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Today's Stichomancy for Harrison Ford

The first excerpt represents the element of Air. It speaks of mental influences and the process of thought, and is drawn from The Great Gatsby by F. Scott Fitzgerald:

ministering to it, and contiguous to absolutely nothing. One of the three shops it contained was for rent and another was an all-night restaurant, approached by a trail of ashes; the third was a garage--Repairs. GEORGE B. WILSON. Cars bought and sold.--and I followed Tom inside.

The interior was unprosperous and bare; the only car visible was the dust-covered wreck of a Ford which crouched in a dim corner. It had occurred to me that this shadow of a garage must be a blind, and that sumptuous and romantic apartments were concealed overhead, when the proprietor himself appeared in the door of an office, wiping his hands on a piece of waste. He was a blond, spiritless man, anaemic, and


The Great Gatsby
The second excerpt represents the element of Fire. It speaks of emotional influences and base passions, and is drawn from An International Episode by Henry James:

"Oh, I don't mind," said Lord Lambeth. And then they smoked a while in silence. "Fancy his thinking we do no work in England!" the young man resumed.

"I daresay he didn't really think so," said Percy Beaumont.

"Well, I guess they don't know much about England over here!" declared Lord Lambeth humorously. And then there was another long pause. "He was devilish civil," observed the young nobleman.

"Nothing, certainly, could have been more civil," rejoined his companion.

"Littledale said his wife was great fun," said Lord Lambeth.

"Whose wife--Littledale's?"

"This American's--Mrs. Westgate. What's his name? J.L."

The third excerpt represents the element of Water. It speaks of pure spiritual influences and feelings of love, and is drawn from Beast in the Jungle by Henry James:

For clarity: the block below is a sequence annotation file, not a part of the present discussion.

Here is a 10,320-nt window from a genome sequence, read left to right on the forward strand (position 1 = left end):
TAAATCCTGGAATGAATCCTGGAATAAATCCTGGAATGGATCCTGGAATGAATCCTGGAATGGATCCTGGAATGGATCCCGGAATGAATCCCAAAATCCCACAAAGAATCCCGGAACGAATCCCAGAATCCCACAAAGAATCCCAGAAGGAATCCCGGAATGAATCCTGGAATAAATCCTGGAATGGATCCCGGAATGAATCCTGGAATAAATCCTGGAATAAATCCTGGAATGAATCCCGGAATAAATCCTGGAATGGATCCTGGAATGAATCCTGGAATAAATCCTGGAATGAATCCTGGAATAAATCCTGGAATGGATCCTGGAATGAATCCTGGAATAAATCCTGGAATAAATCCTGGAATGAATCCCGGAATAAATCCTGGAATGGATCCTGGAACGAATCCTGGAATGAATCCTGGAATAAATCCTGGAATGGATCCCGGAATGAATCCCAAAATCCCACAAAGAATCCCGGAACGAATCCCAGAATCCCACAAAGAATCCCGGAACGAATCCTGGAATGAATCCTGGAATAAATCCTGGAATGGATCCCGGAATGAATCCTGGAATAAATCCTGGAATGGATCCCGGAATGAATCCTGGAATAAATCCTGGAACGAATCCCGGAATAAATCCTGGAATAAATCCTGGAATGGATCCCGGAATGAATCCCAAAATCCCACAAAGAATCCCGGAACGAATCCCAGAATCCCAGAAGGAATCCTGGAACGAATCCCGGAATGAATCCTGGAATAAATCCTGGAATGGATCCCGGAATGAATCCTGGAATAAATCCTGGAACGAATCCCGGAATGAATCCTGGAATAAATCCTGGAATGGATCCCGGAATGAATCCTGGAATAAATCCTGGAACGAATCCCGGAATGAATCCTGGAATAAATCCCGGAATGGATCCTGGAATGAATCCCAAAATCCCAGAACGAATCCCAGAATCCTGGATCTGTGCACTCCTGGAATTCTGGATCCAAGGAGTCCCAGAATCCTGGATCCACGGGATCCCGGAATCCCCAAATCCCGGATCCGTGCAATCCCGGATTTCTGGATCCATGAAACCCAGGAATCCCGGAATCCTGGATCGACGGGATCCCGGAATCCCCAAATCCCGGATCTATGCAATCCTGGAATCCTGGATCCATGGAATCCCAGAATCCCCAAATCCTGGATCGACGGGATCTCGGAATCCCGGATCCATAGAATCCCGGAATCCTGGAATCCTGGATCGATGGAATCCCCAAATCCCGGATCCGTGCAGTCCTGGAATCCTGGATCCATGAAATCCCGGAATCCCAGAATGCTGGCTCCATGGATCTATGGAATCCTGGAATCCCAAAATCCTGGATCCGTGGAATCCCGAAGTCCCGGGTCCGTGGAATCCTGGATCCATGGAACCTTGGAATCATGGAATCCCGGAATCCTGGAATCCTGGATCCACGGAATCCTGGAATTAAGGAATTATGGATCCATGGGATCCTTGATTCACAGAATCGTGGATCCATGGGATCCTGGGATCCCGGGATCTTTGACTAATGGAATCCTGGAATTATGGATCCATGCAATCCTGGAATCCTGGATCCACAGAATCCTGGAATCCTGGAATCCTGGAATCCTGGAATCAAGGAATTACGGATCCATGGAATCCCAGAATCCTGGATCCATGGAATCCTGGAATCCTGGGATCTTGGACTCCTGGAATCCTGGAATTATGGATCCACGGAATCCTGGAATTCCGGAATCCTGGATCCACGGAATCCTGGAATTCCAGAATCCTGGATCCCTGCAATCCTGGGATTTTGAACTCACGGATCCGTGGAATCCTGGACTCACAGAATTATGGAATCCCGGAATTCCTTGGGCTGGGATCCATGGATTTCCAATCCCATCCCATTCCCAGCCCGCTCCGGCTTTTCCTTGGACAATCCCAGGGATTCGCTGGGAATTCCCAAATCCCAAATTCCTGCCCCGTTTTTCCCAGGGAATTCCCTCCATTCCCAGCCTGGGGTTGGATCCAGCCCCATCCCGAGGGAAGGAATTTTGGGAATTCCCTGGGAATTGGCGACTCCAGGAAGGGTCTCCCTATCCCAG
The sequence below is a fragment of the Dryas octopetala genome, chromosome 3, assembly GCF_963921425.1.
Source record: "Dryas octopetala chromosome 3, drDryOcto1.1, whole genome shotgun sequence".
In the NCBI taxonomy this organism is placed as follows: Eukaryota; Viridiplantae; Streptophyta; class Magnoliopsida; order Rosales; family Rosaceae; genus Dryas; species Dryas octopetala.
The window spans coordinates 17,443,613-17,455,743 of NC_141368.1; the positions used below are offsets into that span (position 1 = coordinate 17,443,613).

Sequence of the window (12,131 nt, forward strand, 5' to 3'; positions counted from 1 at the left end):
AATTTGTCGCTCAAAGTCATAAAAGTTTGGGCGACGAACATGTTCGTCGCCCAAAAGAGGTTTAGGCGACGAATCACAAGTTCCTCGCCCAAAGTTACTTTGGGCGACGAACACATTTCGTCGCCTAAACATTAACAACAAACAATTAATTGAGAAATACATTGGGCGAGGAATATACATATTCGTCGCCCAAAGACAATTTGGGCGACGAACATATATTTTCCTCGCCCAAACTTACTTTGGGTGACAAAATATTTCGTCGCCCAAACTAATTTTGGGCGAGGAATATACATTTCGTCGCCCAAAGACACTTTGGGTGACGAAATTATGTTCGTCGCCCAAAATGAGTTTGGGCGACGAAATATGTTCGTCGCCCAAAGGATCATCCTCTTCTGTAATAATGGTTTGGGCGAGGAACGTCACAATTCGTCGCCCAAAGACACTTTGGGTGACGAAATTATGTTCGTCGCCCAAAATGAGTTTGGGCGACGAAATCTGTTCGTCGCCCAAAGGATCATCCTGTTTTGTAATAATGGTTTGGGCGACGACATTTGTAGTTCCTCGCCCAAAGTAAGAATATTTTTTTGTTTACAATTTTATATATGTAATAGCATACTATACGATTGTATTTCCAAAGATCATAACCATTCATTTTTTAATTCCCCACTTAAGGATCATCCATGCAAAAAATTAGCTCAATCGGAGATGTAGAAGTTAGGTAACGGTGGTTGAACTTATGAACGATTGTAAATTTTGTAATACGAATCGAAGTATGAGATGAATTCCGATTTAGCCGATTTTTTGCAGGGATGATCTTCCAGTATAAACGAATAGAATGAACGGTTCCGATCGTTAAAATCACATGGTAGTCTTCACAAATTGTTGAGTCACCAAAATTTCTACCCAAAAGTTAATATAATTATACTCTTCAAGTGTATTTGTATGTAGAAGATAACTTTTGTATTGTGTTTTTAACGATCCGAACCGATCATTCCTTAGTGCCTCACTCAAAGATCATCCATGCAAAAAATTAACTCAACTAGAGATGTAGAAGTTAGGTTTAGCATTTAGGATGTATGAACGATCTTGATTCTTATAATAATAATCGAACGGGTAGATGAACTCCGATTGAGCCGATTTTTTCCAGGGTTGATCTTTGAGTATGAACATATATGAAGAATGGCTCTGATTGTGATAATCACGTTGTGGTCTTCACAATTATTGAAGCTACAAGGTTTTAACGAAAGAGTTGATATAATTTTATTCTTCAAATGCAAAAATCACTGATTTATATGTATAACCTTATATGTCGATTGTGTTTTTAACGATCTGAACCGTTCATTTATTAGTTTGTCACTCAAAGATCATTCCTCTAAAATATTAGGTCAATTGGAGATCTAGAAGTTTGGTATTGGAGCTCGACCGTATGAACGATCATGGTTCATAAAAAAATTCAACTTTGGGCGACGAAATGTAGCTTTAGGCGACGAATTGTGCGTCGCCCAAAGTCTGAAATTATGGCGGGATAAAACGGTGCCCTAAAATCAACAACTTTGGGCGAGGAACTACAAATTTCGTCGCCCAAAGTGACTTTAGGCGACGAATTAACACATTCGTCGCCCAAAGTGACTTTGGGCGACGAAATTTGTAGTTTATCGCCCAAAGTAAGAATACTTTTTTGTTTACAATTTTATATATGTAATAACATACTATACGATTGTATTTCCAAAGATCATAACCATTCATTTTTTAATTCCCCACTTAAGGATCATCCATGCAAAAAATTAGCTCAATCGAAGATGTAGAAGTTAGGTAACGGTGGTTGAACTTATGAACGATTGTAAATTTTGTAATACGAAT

of a fresh start would show for quite awkwardly bungled. They would separate, and now for no second or no third chance. They would have tried and not succeeded. Then it was, just at the turn, as he afterwards made it out to himself, that, everything else failing, she herself decided to take up the case and, as it were, save the situation. He felt as soon as she spoke that she had been consciously keeping back what she said and hoping to get on without it; a scruple in her that immensely touched him when, by the end of three or four minutes more, he was able to measure it. What she brought out, at any rate, quite cleared the air and supplied the link--the link it was so odd he should frivolously have managed to

The fourth excerpt represents the element of Earth. It speaks of physical influences and the impact of the unseen on the visible world, and is drawn from The Sportsman by Xenophon:

trail, while the dogs themselves are less keen scented at that season through the general relaxation of their bodies.[13] In autumn scent lies clean, all the products of the soil by that time, if cultivable, being already garnered, or, if wild, withered away with age, so that the odours of various fruits are no longer a disturbing cause through blowing on to the line.[14] In winter, summer, and autumn, moreover, as opposed to spring, the trail of a hare lies for the most part in straight lines, but in the earlier season it is highly complicated, for the little creatures are perpetually coupling and particularly at this season, so that of necessity as they roam together for the purpose they make the line intricate as described.